How To Stop Queefing?   

You can try and regulate the force that happens during penetrative sex. Hensel et al. (2021) explained that when your partner is thrusting, they should try and control their movement as you can talk to them about the issue and why you want them to control the force they use during thrusting. You can try the following steps to avoid queefing.

  • Make sure that your partner slows down the pace they use when thrusting or penetrating the vagina.
  • They should avoid penetrating too deep into the vagina. You can try by gently holding the penis on the base with your fingers to minimize the penis thrusting too deep into the vagina.
  • Egger et al. (2021) explained that if one feels like a certain position makes them queef more, they can try switching it up. Try another position that you will feel works out for you. You can try by being on top and riding your partner while they are below. Avoid the one that will make your partner thrust more on you.
  • If the lube you use is more, try to minimize the amount, but if you are using less, try increasing some. It depends on how you are using the lube. Thus, make sure to use one, whatever the case. 
  • Using a pillow, you can try raising your hips or even your partner's hips and changing the angle or the way the air will enter during thrusting.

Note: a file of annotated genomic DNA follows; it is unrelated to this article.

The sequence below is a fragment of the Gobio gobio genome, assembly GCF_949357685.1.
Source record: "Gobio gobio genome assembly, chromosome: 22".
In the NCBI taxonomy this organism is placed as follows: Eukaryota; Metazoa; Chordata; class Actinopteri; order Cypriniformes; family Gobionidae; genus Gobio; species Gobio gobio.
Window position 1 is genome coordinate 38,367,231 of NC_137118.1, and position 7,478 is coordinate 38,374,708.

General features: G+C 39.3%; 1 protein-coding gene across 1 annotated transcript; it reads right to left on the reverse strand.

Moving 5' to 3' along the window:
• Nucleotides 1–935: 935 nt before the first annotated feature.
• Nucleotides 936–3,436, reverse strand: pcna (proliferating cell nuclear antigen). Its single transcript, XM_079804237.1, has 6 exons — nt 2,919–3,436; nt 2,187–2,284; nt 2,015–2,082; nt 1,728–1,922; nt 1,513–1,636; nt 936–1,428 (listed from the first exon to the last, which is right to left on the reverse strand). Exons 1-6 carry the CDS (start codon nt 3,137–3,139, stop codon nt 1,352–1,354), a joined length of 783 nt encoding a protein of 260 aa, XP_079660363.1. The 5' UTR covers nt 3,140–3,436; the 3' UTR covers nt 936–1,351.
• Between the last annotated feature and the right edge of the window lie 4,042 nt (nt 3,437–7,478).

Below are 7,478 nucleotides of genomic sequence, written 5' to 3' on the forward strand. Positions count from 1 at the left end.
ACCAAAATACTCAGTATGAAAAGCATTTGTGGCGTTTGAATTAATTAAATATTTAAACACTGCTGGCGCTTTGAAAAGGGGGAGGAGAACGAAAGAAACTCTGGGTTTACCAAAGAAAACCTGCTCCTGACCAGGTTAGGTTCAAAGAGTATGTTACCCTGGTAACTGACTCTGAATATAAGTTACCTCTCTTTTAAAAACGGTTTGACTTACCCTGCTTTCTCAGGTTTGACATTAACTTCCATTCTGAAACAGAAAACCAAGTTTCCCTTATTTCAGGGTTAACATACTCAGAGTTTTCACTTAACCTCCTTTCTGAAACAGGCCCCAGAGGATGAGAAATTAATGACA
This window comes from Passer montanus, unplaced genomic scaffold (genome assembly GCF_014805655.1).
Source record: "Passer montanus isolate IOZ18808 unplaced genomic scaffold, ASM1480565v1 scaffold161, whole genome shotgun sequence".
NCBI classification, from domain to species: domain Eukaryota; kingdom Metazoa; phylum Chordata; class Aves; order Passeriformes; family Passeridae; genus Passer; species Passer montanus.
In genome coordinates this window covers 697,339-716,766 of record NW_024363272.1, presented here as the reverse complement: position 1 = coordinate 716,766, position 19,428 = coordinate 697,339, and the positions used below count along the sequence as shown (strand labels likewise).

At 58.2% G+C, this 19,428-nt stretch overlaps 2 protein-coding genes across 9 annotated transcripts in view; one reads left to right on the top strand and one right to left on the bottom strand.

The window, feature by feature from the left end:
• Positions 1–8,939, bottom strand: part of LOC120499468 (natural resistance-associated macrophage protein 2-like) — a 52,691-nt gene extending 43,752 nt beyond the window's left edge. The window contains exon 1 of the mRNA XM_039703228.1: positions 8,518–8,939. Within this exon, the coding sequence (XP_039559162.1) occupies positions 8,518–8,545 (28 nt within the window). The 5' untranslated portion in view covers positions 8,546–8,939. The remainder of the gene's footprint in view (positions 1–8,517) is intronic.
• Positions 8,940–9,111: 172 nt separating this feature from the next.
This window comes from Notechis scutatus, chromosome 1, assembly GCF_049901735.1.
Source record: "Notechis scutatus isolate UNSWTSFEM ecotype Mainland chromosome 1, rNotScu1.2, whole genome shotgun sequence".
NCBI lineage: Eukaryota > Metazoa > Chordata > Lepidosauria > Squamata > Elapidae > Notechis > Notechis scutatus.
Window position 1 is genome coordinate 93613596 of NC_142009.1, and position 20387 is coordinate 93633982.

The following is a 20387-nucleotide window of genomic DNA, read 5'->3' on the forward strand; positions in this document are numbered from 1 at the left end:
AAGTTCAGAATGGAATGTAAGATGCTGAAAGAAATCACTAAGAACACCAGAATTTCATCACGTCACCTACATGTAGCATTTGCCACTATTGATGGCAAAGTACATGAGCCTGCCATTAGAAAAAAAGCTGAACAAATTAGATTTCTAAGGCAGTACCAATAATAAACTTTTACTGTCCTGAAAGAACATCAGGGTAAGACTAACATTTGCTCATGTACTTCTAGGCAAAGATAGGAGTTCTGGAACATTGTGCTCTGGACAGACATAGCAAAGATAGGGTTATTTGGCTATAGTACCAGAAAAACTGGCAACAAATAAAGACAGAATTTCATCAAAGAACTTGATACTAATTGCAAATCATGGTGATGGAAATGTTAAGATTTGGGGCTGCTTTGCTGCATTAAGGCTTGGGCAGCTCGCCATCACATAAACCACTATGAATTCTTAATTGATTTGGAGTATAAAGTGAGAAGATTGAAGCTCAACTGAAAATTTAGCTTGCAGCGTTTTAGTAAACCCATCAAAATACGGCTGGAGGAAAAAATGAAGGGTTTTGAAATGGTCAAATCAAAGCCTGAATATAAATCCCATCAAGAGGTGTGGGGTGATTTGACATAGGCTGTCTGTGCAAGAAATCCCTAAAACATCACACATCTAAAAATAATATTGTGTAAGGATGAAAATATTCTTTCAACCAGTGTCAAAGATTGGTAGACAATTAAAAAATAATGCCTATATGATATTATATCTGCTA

Lever (2020) stated that one should also try to pay attention and focus on the sex positions. If you feel like a certain position makes you queef more, try and change the position. However, switching positions frequently during sex can make you queef more. You should try and focus on one that you feel works for you. When switching, you allow more air to get into the vagina. 

You may sometimes hear of women who also have queefs but not during sex as they get them during their menstrual cycle (Derman et al. 2018). As the period blood gets out, it sometimes comes out with a queef. You may think it is a medical issue because you associate queefing with sex. If it happens during this time, know that it is a normal thing and should not be of worry to you. At times, the kegel exercise may be the cause as well. In the real sense, you can not always be able to stop the queefing every time. Please try just laughing it off when it happens than making it feel like an embarrassment. It is a normal thing anyway. No one will shame you, especially if they know they get to go through it. Only a shameless person will see a big issue with the whole thing.